In the opening pages of the book, two creepy things happen: a teenage girl dies suddenly in her family’s apartment in Yokohama, and a boy on a motorcycle falls down dead on the road in front of a taxi. A month later, the taxi driver reports the latter incident to a random passenger, who happens to be the journalist Asakawa, whose niece happens to be the teenage girl involved in the former incident. Asakawa, upon realizing that these deaths, as well as two others, all happened at the exact same time on the exact same day, tracks down the connection between the teenagers to a cabin in the woods near the seaside resort of Atami, which is a two-hour train ride southwest of Tokyo. It is there that he encounters an unmarked videotape upon which a surreal series of images has been recorded. White letters at the end of the sequence warn that the viewer will die in a week unless a certain “charm” is performed, but the four dead teenagers recorded over the actions needed to perform this charm as a prank.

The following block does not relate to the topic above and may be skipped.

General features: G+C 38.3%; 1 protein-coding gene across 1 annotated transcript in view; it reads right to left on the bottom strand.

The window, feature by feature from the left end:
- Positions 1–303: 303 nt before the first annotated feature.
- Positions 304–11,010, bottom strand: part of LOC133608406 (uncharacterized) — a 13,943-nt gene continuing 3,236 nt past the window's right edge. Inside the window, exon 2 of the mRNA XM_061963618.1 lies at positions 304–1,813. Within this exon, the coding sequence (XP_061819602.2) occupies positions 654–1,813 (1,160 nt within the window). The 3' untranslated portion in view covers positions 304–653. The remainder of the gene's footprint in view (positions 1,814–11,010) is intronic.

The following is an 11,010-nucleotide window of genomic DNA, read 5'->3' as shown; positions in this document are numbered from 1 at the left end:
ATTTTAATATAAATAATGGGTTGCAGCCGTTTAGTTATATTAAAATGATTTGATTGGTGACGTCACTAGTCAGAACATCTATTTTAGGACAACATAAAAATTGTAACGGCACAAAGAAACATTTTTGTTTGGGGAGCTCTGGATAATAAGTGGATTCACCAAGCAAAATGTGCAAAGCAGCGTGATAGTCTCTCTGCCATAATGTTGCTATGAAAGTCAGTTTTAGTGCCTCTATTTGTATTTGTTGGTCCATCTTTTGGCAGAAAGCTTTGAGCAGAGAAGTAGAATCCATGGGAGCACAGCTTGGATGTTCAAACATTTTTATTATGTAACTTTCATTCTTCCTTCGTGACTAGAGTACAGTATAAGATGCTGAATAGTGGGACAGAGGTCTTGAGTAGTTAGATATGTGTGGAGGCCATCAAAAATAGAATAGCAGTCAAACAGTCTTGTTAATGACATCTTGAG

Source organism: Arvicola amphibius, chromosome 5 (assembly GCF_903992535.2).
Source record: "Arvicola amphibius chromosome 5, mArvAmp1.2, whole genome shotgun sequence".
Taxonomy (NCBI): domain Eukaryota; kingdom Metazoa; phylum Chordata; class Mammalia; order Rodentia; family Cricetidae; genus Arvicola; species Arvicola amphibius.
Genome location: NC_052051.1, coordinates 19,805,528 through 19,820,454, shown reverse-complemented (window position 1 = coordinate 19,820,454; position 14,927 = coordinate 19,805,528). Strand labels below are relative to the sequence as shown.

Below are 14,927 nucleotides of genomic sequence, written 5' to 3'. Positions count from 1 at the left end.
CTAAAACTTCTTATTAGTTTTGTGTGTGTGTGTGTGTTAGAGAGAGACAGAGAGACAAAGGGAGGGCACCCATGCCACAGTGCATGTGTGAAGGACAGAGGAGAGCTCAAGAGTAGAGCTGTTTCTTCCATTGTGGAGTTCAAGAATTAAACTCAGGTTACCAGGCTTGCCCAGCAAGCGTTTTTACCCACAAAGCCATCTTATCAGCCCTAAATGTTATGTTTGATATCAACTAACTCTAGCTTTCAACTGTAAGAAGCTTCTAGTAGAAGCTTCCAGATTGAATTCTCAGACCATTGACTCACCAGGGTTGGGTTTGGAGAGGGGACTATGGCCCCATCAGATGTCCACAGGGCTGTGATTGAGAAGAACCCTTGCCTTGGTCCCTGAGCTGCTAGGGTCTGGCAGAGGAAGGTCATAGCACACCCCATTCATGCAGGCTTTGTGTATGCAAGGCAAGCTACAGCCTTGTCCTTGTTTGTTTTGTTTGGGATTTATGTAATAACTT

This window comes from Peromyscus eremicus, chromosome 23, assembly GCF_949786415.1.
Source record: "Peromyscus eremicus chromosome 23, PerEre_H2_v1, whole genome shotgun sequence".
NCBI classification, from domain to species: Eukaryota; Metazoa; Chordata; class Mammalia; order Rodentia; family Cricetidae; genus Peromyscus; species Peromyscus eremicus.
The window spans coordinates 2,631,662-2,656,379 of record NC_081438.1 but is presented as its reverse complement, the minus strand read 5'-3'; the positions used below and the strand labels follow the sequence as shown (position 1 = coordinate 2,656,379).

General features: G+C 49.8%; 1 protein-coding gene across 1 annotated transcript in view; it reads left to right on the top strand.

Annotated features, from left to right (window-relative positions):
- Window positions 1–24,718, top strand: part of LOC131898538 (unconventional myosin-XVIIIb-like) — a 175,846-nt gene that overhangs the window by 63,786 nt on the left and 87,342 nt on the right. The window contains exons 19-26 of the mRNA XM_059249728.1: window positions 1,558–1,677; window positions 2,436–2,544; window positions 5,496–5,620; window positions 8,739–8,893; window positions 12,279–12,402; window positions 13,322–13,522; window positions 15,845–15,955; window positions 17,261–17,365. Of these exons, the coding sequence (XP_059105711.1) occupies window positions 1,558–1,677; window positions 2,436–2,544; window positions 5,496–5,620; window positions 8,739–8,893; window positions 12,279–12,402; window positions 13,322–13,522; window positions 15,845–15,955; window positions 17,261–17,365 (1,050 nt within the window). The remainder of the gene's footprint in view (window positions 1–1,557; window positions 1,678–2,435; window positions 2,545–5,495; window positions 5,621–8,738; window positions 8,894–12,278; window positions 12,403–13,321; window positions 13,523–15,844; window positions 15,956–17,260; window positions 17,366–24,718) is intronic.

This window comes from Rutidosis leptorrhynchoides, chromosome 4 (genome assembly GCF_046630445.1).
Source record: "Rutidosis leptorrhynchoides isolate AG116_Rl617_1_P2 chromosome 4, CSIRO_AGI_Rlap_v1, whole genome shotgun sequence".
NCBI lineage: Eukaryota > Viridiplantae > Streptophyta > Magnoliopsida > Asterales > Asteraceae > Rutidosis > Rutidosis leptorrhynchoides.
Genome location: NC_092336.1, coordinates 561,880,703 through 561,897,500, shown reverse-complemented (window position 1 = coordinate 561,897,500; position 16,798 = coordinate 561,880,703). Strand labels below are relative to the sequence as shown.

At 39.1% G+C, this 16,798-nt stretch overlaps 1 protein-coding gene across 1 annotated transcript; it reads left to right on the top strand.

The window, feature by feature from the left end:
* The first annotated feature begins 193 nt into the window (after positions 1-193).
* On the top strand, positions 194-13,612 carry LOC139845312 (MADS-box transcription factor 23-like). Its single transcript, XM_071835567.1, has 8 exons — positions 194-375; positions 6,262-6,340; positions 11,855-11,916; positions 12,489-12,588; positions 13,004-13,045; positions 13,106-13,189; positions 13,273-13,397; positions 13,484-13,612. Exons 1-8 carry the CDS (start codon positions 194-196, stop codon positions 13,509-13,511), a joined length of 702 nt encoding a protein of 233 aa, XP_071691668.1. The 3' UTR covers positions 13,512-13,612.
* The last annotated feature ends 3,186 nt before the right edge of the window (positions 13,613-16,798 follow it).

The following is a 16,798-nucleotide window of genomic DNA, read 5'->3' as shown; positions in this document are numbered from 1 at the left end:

In order to figure out the charm before his time is up, Asakawa enlists his college professor friend Ryūji to help him figure out as much information concerning the origins of the tape as possible. What follows is a surprisingly unsuspenseful series of adventures in which the two men eat things, drink things, and leisurely chat with all manner of people as they gradually puzzle out the life story of Yamamura Sadako, the beautiful young woman whom they believe to be responsible for the cursed videotape. Although Ring is structured around a quest for Sadako, the novel, unlike the film adaptation, is a man’s world. The primary female characters are offstage and only glimpsed through the recollections of various male characters, who are far more interested in localized histories of science and medicine than they are in the supernatural.